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Defence Force pay deal agreed for uniformed members

As members of the Australian Defence Force are sent off to fight a new war, they’re being asked to accept an effective pay cut over the next three years and a loss of existing entitlements.

The Mandarin has learned Public Service and Employment Minister Eric Abetz yesterday signed off on a new Workplace Remuneration Arrangement for ADF and Reserve members that cuts entitlements and offers only incremental increases over three years — each below inflation. The first instalment will increase wages by 1.5% on November 4, with subsequent increases in 2015 and 2016.

The new WRA will be presented to the Defence Force Remuneration Tribunal next Wednesday by public service commissioner Stephen Sedgwick and Defence Force chief Mark Binskin (pictured with Prime Minister Tony Abbott). Yesterday the Australian Public Service Commission and Defence Minister David Johnson’s office began informing key staff of the decision. The process of informing ADF and Reserve members is expected to begin next week.

The total increase of 4.5% over three years is understood to be the highest deal offered to any department or agency by Abetz, who along with the APSC is responsible for endorsing all public service industrial wage agreements. In contrast, public servants in the Department of Defence are being asked to accept a deal representing a less than 1% increase.

However, The Mandarin understands the workplace agreement for ADF and Reserve members is to be close to cost-neutral, and an effective decrease in real terms, as it will be paid for by collapsing some or all of 17 existing Defence member entitlements into the base salary. ADF and Reserve entitlements include service and uniform allowances for all members, as well as separation, hardship, overseas and other language and skill-specific allowances.

The new agreement will apply to all ADF and Reserve members up to and including the rank of colonel. Once endorsed by the DFRT the agreement will be published in Defence’s pay and conditions manual.

Unlike public servants, members of the ADF are forbidden from taking industrial action, making this the first workplace agreement that will be completed under this government and setting an upper watermark that will constrain the Community and Public Sector Union as it negotiates the remaining more than 70 Commonwealth agency agreements yet to be finalised.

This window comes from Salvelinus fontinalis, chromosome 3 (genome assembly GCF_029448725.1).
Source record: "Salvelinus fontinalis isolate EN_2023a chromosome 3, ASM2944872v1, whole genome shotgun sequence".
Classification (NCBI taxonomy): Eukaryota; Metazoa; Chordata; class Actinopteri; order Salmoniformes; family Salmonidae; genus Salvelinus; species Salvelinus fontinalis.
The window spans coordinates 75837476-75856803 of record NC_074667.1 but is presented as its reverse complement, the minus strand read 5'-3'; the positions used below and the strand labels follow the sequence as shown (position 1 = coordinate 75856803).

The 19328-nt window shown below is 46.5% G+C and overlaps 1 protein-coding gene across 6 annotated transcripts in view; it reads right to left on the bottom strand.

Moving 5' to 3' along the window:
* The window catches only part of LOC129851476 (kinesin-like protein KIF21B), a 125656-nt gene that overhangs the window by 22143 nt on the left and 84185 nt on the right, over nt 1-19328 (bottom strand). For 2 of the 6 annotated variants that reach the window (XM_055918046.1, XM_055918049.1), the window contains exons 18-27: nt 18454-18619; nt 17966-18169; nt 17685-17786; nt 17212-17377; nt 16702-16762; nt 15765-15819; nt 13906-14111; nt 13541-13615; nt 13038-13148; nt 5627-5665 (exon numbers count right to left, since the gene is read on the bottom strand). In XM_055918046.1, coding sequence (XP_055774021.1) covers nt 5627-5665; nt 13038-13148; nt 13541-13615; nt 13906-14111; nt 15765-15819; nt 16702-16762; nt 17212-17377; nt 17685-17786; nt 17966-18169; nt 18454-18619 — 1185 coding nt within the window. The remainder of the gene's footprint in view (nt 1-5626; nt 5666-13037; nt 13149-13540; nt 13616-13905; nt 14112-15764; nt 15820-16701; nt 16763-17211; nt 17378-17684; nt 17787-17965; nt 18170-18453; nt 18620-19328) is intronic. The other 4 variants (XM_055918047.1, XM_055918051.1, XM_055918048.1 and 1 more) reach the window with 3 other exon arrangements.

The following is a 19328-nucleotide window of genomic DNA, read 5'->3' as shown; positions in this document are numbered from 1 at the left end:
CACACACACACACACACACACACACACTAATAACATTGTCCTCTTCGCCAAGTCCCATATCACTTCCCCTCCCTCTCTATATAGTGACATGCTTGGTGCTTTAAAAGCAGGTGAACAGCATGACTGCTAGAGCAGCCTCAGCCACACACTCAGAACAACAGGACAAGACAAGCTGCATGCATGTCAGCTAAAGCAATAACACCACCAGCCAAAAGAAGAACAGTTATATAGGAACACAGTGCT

Assistant Minister of Defence Stuart Robert, who has responsibility for personnel issues, is travelling overseas and was unavailable for comment.

UPDATE: Defence Chief Mark Binskin issued a signal today to ADF staff to advise of the changes. In the signal, Binskin admitted many would be dissatisfied but the limitations were put in place by government:

“As you will be aware, we are in an economic and budgetary climate, where government has indicated the need for managed reduction in costs in which pay is a part across the federal public sector.

“While there is no doubt that the ADF provides a unique service to the nation, we must operate within the government’s wage framework when considering any remuneration package.

“Our salary increases are neither automatic nor are they an entitlement and we too need to demonstrate that increases to our salaries are premised on improvements in productivity and efficiency.”

Binskin will also confirm that some leave entitlements will be curtailed as part of the compulsory deal, including one CDF-approved leave days over the Christmas period as well as other entitlements:

“I know that leave is important to all ADF members and I have not taken this decision lightly.

“However, I believe that with the other leave provisions that are available, including short leave from duty, and the inequitable way that ERL has been applied across the ADF workforce in the past, these offsets are reasonable.”

More at The Mandarin: Human Services stands firm as union asks for strike trigger

Author Bio

Harley Dennett

Harley Dennett is editor at The Mandarin based in Canberra. He's held communications roles in the New South Wales public sector and Defence, and been a staff reporter for newspapers in Sydney and Washington DC.